It seemed to come out of nowhere. Unexpected. Unbidden. A tune, a musical phrase, a hook. But not from nowhere, of course. Rather from the distant past, those days when the brain was young and spongy, impressionable, formative, when a song, or just enough of one, could get stuck in the tissues and lie in wait (for decades!), waiting to bubble up and pop open in a moment of blissful empty-headedness.
So it was recently with Far Away Places. An innocuous melody. A dreamy, drifty, waltzy kind of thing. One day I’m walking along and there it was, singing itself plaintively inside my head in a voice much like my own, filled with a simple longing. All I could remember of its origins were that they went way back. Far away places, are calling to me... I hardly knew the words at all, but the melody and sentiment were alive in my head. I “knew” it by feeling.Not so very long ago I would have started asking around, browsing used record racks, trying to track down the source of this thing. Now, like the rest of the world, I go to Wikipedia or YouTube. There I learn that it was written in 1948 and soon became nearly simultaneous hits for Margaret Whiting and then Bing Crosby, followed soon after by Perry Como and Dinah Shore (pictured). All were released before I was born, but because I remember The Dinah Shore Show playing on the family TV set, I suspect it was her version that planted the worm.
I found a Willy Nelson version on YouTube (a duet with Sheryl Crow), and nothing wrong with it (we love Willy), but also a Sam Cooke version, more proof of his voice’s Midas touch (we idolize Sam).
But what’s with earworms, anyway? The surprise appearance of Far Away Places hit a sweet spot for me, but don’t we think of earworms as annoyances? Songs that you once wished you would never hear again, yet keep coming back to vex you like an old injury? You know. The Pina Colada Song or Afternoon Delight or Muskrat Love?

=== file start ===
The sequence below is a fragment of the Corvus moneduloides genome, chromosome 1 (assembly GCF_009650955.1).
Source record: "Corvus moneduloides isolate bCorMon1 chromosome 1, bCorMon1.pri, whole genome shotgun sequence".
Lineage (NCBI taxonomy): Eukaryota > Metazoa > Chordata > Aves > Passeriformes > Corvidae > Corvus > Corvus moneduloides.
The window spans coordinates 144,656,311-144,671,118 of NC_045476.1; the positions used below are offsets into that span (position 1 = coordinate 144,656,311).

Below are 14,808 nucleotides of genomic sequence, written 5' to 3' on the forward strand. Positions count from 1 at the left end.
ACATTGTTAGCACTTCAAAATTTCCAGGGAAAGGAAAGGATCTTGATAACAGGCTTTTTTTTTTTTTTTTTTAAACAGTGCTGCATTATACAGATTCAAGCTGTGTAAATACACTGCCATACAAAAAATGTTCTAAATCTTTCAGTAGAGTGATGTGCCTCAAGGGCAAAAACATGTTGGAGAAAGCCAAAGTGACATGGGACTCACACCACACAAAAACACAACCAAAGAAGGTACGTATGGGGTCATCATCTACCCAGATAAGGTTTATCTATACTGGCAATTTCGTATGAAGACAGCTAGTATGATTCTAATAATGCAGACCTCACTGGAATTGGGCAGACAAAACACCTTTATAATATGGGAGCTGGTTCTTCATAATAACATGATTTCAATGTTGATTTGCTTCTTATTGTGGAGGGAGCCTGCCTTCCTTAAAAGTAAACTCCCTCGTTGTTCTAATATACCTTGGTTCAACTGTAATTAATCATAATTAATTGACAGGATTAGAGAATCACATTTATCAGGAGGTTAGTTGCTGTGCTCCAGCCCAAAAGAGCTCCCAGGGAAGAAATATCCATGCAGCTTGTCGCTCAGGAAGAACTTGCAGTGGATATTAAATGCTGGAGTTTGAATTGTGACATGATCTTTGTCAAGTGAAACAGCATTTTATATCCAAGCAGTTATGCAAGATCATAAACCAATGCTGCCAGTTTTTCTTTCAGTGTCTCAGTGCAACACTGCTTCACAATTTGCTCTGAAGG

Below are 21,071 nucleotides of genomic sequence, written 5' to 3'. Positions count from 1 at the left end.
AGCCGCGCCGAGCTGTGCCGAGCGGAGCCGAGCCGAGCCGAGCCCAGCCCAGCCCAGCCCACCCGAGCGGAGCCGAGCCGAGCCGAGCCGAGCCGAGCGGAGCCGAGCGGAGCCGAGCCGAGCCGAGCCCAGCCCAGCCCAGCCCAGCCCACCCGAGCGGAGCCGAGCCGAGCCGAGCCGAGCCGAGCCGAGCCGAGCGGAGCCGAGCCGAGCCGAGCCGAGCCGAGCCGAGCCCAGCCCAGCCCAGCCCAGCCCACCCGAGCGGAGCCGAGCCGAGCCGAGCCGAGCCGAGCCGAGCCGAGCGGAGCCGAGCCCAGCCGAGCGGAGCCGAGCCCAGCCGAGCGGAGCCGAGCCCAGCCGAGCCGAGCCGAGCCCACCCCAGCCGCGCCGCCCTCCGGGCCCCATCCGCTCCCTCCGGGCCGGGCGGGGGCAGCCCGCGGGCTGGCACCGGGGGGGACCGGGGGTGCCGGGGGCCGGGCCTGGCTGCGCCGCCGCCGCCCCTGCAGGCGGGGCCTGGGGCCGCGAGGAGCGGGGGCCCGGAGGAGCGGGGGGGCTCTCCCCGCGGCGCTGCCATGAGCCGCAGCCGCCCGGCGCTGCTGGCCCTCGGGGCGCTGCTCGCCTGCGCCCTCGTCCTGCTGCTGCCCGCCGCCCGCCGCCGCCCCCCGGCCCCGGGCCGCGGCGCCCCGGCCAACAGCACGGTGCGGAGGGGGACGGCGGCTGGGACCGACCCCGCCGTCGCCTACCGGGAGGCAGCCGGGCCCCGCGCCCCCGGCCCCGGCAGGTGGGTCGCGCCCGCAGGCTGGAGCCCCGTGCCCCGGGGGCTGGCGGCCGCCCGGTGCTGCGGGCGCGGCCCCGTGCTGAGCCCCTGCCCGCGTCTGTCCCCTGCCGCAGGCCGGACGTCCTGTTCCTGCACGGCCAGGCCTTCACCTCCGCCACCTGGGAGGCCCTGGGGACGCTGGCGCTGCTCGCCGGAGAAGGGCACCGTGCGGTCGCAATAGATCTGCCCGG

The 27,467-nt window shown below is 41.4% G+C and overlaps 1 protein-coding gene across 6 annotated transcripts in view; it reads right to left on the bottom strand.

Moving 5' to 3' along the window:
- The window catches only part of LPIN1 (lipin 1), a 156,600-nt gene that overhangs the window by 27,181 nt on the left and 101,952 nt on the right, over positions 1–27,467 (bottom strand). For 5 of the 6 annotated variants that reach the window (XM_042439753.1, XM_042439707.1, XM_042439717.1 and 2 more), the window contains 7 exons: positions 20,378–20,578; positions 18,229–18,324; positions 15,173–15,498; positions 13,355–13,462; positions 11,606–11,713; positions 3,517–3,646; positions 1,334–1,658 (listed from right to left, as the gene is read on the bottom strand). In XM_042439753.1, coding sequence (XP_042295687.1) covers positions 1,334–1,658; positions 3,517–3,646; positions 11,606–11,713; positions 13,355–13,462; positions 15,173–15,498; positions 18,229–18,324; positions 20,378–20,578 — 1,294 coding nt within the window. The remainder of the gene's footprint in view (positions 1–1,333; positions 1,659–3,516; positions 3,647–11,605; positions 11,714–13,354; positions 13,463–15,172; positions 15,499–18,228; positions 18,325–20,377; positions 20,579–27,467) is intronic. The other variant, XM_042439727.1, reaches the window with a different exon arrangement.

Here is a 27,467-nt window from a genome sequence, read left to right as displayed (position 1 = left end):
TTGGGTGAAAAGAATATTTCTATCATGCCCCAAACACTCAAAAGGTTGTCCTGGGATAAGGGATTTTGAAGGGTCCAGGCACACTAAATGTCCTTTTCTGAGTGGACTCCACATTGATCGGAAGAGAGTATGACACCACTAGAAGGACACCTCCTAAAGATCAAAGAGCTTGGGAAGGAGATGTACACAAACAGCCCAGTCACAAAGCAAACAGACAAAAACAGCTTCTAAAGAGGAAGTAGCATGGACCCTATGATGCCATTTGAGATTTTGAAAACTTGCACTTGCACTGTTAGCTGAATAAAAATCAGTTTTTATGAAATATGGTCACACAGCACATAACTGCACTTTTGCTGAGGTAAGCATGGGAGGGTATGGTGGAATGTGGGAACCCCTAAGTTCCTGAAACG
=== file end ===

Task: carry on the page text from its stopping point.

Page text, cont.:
I have a vague sense of the term taking hold in popular usage some years back and wondered if it would even turn up in any of my dictionaries. It didn’t. But the Merriam/Webster online dictionary had it: “a song or melody that keeps repeating in one's mind.” Okay, very succinct. But what about an OED-style reference to the date of a first-published use of the word.
My oldest dictionary (The Oxford Universal Dictionary on Historical Principles, copyright 1955) refers me to “corn” for clarity on “earworm” but the entry preceding it, "earwig," catches attention. Yes, we're talking about those nasty insects with the rear-end pincers, suspected by our ancestors of crawling into ears and taking up residence in brains (“wicga” means insect in Old English). OED tells us that “earwig” as a transitive verb means “to pester by private importunities; to bias by secret communications; to insinuate into the confidence of,” and as a noun means “a whisperer, flatterer, parasite.”
So, while earworms may pester us, or somehow insinuate themselves into the fiber of our consciousness, they are unlikely to ever feel as negative or threatening as earwigs. Like worm holes, those possible interstellar portals to the past, future, or who-knows-what kind of far away places, ear worms, mysterious little burrowers in our brains, may turn out to be good things, at least occasionally.
Saturday, January 28
Come on out to The Pfharmacy in Lake Mills to hear The Birdddog Blues Band. It's the new beer-and-music venue to the nearby Tyranena Brewing. 7 to 10 pm
More stuff in the works. Check back.